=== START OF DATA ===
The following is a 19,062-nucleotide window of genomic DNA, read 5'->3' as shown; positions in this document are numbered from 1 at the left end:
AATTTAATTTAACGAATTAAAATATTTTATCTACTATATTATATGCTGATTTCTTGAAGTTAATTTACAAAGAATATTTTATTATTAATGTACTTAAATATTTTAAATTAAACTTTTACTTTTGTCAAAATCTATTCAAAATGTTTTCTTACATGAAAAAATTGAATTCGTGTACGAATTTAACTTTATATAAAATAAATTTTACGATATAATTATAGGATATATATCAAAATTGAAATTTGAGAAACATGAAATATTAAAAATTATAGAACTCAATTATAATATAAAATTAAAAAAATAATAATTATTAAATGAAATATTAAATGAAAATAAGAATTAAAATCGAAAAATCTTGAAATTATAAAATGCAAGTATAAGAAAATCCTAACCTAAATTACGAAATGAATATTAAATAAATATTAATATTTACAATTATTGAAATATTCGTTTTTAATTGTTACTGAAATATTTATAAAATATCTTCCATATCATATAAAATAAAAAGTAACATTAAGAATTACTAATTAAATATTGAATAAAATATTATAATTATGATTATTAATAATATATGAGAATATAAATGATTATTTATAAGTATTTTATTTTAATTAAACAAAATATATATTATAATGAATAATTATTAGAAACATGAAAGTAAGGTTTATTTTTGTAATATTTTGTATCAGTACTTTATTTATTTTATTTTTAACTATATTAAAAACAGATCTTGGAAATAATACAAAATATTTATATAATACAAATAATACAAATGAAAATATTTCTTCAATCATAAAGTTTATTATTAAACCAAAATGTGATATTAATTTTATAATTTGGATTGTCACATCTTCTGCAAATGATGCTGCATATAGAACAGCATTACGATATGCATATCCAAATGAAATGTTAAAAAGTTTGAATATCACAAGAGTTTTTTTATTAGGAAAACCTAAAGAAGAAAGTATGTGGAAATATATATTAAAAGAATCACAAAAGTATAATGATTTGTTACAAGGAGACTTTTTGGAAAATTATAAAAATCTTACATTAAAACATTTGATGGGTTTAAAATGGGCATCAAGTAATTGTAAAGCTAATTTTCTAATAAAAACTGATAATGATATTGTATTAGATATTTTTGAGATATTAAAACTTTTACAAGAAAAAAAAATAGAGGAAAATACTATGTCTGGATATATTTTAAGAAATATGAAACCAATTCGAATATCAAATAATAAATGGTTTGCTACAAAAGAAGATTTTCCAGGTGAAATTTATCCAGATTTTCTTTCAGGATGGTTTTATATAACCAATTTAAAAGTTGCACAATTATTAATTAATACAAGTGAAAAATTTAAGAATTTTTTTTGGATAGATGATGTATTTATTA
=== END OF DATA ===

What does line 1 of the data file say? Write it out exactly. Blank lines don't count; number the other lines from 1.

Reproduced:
The following is a 19,062-nucleotide window of genomic DNA, read 5'->3' as shown; positions in this document are numbered from 1 at the left end: